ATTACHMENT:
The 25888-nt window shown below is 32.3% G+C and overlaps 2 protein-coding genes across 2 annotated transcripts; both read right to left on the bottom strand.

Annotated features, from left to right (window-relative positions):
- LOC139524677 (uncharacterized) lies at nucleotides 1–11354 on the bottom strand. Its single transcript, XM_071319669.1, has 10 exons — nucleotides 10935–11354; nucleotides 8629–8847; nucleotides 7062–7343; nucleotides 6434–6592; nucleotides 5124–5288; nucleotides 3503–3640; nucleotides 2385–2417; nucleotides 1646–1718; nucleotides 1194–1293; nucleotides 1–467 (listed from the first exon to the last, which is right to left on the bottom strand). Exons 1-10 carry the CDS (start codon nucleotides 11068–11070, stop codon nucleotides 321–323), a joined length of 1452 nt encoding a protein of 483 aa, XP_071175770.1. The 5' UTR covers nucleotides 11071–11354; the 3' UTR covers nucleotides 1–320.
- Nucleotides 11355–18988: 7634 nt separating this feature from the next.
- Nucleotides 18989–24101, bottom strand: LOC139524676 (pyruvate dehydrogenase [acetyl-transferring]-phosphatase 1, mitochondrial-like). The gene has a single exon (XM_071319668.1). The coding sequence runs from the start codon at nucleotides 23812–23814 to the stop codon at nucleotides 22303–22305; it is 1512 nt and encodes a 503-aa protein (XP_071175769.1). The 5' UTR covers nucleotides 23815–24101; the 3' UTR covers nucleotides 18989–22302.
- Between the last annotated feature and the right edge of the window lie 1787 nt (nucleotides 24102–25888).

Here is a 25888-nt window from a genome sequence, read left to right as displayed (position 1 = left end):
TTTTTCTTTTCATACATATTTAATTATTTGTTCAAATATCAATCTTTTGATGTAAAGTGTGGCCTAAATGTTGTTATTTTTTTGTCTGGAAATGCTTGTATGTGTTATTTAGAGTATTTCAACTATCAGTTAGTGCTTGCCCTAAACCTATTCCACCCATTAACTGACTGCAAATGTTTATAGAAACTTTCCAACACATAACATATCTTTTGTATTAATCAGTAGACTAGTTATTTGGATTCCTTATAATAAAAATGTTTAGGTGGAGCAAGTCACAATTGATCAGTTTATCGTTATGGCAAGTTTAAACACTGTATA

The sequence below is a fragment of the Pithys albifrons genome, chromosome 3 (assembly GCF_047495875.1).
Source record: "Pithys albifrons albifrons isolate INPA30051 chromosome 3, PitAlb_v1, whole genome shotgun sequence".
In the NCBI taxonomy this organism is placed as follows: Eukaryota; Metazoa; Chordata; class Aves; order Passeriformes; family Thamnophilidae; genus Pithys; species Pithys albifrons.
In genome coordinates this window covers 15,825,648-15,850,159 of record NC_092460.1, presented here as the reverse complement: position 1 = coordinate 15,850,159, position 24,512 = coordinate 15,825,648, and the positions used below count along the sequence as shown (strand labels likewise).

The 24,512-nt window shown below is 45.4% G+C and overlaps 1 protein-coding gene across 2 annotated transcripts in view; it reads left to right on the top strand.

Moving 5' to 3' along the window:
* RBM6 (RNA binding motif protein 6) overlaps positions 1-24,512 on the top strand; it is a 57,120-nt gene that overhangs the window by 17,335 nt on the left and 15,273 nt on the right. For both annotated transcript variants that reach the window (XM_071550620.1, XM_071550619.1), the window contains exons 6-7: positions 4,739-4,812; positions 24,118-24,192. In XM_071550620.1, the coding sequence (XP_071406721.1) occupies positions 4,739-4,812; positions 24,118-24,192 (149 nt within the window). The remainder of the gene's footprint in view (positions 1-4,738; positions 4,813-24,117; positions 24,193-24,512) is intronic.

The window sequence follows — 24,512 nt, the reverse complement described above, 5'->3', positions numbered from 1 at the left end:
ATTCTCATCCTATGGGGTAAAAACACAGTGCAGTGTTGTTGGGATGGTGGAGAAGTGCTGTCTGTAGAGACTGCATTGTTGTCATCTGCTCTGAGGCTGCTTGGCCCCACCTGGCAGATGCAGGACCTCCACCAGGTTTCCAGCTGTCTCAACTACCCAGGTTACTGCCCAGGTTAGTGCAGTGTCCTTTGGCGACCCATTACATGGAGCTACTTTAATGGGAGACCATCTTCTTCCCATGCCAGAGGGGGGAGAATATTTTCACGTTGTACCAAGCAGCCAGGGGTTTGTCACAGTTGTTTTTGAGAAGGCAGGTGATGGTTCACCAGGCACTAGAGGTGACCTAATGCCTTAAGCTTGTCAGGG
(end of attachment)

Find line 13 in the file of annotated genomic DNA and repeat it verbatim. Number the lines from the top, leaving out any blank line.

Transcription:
The 24,512-nt window shown below is 45.4% G+C and overlaps 1 protein-coding gene across 2 annotated transcripts in view; it reads left to right on the top strand.